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Also in the news / Fisheries call, couple more Covid cases, MSP’s ‘despair’ over HIAL, lighthouse book, New Shetlander

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NORTHERN Isles MP Alistair Carmichael is calling on the UK fisheries minister to meet with industry representatives to address the “significant” post-Brexit disruption fishermen are encountering.

He said fishermen felt “used and forgotten by this government” and the only way that could be tackled was if the Tory government puts an end to its “hands-off approach” and “start actively engaging with the industry”.

“Just last week minister Prentis claimed in parliament that fishermen have ‘really gained’ in the last few months from Brexit – she should try that one on the quays in Whalsay,” he said.

“The trading fiascos of past months and the problems with quota swaps are just part of the story. Fishermen are rightly asking why, if we have taken back control of our waters, are dangerous actions by gillnetters still being allowed to occur?”

SHETLAND Fishermen’s Association is recruiting a second executive officer to bolster its team for the future.

With battles looming over proposed cuts to key quota stocks including cod, the association is looking for an “articulate, enthusiastic and capable professional” to work alongside executive officer Simon Collins in helping to represent the association’s 120 vessel members.

TWO more cases of Covid in Shetland were confirmed today (Thursday).

Across Scotland the daily figure sits at nearly 1,400.

SHETLAND MSP Beatrice Wishart again criticised Scottish ministers for allowing the Prospect strike to go ahead at Sumburgh and other airports in the Highlands and Islands today (Thursday).

It centres around HIAL’s plans to centralise air traffic control in Inverness.

Wishart recently asked a parliamentary question which revealed that the Scottish Government, which effectively owns HIAL, has not discussed the island communities impact assessment on the plans.

The MSP said: “It is extremely disappointing that Scottish Ministers have ignored the strong feeling of HIAL staff. This could all have been avoided if the Scottish Government hadn’t been so inflexible. “Ministers haven’t been serious enough to discuss the plan’s impact on island communities. “Ministers must stop the current plans now and think again.”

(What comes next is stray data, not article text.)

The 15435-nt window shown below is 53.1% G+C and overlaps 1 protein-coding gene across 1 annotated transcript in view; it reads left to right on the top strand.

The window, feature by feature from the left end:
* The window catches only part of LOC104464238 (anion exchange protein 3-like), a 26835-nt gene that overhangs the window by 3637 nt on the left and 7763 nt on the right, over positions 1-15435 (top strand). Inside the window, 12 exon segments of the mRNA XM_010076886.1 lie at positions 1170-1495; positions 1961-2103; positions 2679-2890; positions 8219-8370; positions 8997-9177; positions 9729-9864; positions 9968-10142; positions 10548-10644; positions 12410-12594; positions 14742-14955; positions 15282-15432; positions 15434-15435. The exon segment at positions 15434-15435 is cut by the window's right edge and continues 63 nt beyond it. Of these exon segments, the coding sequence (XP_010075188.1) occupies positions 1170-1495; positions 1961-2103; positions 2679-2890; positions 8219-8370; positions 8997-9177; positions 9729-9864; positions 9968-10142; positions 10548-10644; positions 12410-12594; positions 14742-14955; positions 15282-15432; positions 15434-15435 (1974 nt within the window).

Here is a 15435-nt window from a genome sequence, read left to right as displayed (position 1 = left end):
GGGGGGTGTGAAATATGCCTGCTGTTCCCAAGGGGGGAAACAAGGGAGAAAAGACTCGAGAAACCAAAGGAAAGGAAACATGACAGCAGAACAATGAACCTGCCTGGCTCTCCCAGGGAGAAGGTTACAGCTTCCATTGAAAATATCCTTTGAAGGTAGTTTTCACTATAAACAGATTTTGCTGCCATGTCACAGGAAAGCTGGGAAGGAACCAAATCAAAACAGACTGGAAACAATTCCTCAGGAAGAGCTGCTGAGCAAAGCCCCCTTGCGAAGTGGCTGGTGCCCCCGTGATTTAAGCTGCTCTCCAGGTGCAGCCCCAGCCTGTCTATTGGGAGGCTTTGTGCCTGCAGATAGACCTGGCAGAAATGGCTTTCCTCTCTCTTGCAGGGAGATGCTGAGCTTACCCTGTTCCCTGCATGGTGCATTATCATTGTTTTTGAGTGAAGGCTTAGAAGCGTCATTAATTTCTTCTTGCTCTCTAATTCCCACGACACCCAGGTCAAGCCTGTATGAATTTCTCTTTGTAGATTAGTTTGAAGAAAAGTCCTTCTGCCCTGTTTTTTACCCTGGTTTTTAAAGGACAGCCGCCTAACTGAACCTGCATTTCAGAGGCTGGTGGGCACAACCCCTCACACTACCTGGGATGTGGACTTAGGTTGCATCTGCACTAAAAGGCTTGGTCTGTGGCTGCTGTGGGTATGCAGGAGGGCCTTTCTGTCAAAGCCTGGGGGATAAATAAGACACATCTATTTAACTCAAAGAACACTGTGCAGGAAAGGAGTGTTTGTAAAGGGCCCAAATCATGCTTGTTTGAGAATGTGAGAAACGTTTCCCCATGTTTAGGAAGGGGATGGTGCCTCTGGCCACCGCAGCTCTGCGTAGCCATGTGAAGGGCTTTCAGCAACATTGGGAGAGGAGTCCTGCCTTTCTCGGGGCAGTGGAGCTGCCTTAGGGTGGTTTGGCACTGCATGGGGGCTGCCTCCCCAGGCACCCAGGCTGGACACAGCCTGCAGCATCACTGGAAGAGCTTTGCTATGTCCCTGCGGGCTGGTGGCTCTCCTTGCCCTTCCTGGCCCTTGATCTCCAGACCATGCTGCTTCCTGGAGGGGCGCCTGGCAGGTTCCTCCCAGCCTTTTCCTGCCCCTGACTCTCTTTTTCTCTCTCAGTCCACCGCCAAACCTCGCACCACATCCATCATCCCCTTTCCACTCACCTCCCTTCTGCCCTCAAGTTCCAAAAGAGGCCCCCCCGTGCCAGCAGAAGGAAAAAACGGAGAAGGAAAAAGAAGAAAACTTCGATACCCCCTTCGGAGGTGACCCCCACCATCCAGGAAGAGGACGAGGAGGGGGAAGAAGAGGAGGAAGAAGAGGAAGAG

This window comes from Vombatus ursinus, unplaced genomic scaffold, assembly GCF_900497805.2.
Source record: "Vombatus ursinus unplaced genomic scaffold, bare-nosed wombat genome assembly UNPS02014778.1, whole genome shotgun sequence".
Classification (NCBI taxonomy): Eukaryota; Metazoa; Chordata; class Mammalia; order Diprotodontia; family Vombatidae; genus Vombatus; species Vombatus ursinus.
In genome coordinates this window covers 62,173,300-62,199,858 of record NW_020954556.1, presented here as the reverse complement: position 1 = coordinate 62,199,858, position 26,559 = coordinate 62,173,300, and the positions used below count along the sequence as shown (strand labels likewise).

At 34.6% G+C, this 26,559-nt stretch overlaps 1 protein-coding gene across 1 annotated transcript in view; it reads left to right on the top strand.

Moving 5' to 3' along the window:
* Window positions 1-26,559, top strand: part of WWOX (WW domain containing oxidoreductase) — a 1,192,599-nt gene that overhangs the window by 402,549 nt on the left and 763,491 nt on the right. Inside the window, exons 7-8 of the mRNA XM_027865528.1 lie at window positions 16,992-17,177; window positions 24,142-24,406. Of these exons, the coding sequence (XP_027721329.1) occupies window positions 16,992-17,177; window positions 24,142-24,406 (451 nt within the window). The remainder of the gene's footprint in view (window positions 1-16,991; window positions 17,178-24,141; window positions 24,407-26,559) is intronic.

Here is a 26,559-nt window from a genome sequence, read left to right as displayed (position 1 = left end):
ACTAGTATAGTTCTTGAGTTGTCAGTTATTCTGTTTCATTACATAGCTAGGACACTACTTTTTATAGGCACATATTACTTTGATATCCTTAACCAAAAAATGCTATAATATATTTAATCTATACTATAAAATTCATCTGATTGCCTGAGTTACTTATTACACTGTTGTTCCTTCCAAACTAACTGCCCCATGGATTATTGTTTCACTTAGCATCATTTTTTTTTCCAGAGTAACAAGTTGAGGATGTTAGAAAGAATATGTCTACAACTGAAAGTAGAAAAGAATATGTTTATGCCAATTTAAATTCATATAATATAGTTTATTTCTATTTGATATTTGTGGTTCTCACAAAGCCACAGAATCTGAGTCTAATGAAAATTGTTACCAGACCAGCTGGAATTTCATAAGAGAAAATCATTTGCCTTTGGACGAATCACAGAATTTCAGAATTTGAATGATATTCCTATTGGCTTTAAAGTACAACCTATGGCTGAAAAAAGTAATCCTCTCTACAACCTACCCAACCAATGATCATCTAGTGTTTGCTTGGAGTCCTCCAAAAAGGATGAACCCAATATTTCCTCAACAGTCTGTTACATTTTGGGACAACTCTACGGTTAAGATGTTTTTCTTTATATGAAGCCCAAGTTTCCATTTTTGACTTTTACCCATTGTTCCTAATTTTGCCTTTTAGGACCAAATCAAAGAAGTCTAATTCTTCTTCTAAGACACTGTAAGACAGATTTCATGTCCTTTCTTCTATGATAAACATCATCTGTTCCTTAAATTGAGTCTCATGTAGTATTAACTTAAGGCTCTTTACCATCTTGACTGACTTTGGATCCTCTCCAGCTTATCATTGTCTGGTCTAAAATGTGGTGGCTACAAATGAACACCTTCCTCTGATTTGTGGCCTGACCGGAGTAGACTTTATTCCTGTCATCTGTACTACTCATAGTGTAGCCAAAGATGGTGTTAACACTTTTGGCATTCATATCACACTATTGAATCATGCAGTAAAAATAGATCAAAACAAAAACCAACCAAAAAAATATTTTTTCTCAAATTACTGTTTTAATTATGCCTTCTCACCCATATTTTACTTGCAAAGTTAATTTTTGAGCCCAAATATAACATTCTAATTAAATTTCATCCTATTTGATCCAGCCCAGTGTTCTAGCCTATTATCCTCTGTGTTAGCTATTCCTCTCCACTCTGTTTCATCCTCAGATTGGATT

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SHETLAND-based writer Donald Murray’s new book about the history of Scotland’s lighthouses is published this week.

For the Safety of All, published in partnership with Historic Environment Scotland and the Northern Lighthouse Board, brings to life untold stories – with Shetland’s lighthouses cropping up several times.

Among the untold stories and first-hand accounts by former keepers and family members is a tale by a retired fishermen recounting the story of when his aunt, Mary Anderson, became a local casualty of the Second World War after a German bomb was dropped in the vicinity of the Out Skerries Lighthouse.

Keepers’ dramatic rescue efforts include an incident during a storm at Skerryvore Lighthouse in 1978, and a former keeper recalls a colleague fashioning a makeshift cradle out of rope to airlift a damaged helicopter to safety.

The role of a radar team at Sumburgh Head Lighthouse during the war, including helping to prevent the destruction of the British fleet in Scapa Flow and the cliff rescue of a survivor from a German U-boat, also features.

ISSUE 295 of the New Shetlander magazine is on sale now, featuring articles on an array of subjects including a feature and photographs from the Brunt Hill sandstone quarry in Walls.

There is a tribute to the late and much-missed Davy Cooper, known for his tireless involvement with community groups and activities including the New Shetlander.

A striking new short story from Gordon Johnston, ‘Da aamos’, is set during the First World War, though its poignant events mostly take place at home.

Respected linguist Gunnel Melchers also died recently. She had a great love for Shetland and wrote extensively about its dialect, and mentor and friend Viveka Velupillai has penned an obituary.

Meanwhile Andrew and Alexis Jennings have been investigating the first known Shetland poet, known as ‘Poor Olaf, the Shetlander’, who wrote in Latin during the fifteenth century.

The article ‘Centenaries’ sees Morag MacInnes consider the difficulties in handling a deceased writer’s papers.

New Wadder Eye writer Osla Jamwal-Fraser reflects on dialect, on “code switching” when we speak and attitudes to regional language.

Mary Blance contributes a lively review of a new biography of the late Tom Henderson – the first curator of Shetland Museum and a significant figure in the islands’ history – by Laughton Johnston, documenting a “varied and fulfilling life, despite some dark times”.

The deadline for the New Shetlander short story competition has been extended until 11 October.

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